In the mid-ninth century, Francia was rocked by the first royal divorce scandal of the Middle Ages: the attempt by King Lothar II of Lotharingia to rid himself of his queen, Theutberga and remarry. Even ‘women in their weaving sheds’ were allegedly gossiping about the lurid accusations made. Kings and bishops from neighbouring kingdoms, and several popes, were gradually drawn into a crisis affecting the fate of an entire kingdom.
This is the first professionally published translation of a key source for this extraordinary episode: Archbishop Hincmar of Rheims’s De divortio Lotharii regis et Theutbergae reginae. This text offers eye-opening insight both on the political wrangling of the time and on early medieval attitudes towards magic, penance, gender, the ordeal, marriage, sodomy, the role of bishops, and kingship.The translation includes a substantial introduction and annotations, putting the case into its early medieval context and explaining Hincmar’s sometimes-dubious methods of argument.
Theutberga was born at an unknown date as the daughter of Boso the Elder and Engeltrude. She made a political match to Lothair II (King of Lotharingia), who was the second son of Emperor Lothair I. At the time of their marriage he was probably already involved with his mistress, Waldrada. It soon became clear that Teutberga and Lothair would not have children. Lothair would spend much of his reign trying to obtain an annulment of his marriage, so he could marry Waldrada, with whom he had several children. Teutberga imprisoned in 857 after being accused of incest with her brother Hucbert. After surviving a trial by ordeal (supposedly by boiling water), Lothair was forced to restore her to her rightful position. However, Lothair won the support of his brother Emperor Louis II, and he obtained the consent of some local clergy for the annulment, and he finally married Waldrada in 862. Teutberga managed to escape to the court of Charles the Bald, where she appealed to the Pope. He voided the annulment and Lothair’s subsequent remarriage. He was again forced to take Theutberga back. Perhaps worn out by many years of fighting, or perhaps by being forced, Theutberga consented to an annulment. Lothair visited the new pope to obtain it but died of a fever on his way back in 869. Theutberga survived him for six years. She retired to the abbey of St. Glossinde of Metz, where she died on 11 November 875.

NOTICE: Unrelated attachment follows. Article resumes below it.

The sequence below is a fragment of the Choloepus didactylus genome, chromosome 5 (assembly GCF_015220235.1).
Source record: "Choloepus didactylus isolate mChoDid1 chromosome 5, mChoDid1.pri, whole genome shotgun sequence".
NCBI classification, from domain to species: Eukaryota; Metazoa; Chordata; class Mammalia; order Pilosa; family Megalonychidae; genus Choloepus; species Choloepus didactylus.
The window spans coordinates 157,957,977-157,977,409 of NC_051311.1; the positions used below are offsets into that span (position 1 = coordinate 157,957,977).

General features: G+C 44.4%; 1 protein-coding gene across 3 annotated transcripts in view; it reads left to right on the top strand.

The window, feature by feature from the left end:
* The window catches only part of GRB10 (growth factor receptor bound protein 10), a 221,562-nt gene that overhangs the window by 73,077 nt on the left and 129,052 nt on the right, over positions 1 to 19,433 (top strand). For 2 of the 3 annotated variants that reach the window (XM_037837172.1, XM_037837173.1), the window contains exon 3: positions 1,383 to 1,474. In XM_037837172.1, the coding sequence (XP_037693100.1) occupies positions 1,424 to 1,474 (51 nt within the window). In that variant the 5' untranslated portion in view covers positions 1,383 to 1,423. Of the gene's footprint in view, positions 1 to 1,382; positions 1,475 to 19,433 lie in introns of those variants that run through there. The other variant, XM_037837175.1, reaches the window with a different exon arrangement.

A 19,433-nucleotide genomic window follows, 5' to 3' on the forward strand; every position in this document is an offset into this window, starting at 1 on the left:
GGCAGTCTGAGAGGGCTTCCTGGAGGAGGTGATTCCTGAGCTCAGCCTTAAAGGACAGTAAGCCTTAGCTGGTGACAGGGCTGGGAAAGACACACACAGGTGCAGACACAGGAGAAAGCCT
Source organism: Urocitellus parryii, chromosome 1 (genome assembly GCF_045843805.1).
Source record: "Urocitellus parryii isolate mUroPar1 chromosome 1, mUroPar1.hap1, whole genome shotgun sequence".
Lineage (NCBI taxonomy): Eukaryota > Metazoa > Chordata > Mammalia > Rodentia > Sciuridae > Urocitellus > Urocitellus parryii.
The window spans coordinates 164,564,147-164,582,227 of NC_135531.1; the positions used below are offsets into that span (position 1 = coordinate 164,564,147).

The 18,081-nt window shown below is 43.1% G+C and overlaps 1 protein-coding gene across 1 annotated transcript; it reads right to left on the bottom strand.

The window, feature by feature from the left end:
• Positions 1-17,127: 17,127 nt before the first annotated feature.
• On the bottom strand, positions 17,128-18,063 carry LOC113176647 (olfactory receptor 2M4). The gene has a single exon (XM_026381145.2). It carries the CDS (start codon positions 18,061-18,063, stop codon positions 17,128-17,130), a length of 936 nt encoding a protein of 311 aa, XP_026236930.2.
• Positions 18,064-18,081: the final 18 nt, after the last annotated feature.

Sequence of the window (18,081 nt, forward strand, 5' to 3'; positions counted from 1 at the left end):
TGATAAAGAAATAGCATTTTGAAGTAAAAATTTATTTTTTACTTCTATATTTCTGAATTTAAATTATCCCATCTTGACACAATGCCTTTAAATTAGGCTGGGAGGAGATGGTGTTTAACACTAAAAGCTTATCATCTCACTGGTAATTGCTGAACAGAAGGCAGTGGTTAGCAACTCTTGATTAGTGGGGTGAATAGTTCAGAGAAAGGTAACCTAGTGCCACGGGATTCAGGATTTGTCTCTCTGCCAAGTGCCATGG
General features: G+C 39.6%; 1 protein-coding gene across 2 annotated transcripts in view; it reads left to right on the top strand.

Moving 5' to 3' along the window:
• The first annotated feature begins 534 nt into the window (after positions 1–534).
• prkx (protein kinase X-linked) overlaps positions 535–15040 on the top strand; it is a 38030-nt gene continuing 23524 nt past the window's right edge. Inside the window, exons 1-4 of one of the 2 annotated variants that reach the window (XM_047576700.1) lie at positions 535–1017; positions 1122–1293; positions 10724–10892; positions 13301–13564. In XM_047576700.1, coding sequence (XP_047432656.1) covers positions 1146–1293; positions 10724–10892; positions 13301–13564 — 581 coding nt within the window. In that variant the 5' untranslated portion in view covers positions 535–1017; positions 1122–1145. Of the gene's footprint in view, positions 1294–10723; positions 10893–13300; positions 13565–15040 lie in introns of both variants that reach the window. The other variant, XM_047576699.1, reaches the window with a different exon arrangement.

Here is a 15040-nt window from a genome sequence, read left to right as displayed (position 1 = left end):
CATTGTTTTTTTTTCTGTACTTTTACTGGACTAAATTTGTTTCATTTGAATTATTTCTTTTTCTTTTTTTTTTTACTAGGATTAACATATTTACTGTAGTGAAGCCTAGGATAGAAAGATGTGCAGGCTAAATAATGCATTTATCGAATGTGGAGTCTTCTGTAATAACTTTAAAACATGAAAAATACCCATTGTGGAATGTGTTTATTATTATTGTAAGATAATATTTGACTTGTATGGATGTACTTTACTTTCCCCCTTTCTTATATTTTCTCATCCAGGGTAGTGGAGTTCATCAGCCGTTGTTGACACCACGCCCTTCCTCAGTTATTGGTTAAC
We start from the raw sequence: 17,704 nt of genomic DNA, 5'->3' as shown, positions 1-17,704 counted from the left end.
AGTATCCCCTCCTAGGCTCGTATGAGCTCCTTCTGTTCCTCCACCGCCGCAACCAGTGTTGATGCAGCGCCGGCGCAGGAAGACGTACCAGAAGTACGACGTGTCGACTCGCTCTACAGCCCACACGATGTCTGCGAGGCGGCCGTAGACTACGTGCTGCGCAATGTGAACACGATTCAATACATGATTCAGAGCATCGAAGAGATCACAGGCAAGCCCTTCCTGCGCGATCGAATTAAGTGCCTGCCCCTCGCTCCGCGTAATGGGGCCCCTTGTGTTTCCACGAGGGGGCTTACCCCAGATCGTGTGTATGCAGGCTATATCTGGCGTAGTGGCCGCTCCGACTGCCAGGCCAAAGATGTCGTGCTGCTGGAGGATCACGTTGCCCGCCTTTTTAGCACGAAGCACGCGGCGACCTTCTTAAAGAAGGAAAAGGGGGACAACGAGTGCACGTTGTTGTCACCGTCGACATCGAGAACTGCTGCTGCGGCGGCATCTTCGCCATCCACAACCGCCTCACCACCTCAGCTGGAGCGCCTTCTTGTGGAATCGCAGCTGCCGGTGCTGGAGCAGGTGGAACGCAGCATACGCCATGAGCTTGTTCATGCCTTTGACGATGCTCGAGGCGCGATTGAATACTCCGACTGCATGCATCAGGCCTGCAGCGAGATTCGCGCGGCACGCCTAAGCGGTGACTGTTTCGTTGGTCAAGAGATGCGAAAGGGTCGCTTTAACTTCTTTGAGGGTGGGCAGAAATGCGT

“The divorce of King Lothar and Queen Theutberga” or rather, “De divortio Lotharii regis et Theutbergae regina” is a surviving manuscript by Hincmar of Rheims dealing with this royal divorce scandal, defending Theutberga. It is translated into English and is accompanied by an introduction by the editors. The text itself is rather hard to read, but the introduction explains it all rather well. It is an excellent read by itself, and I learned a lot about such an unknown Queen.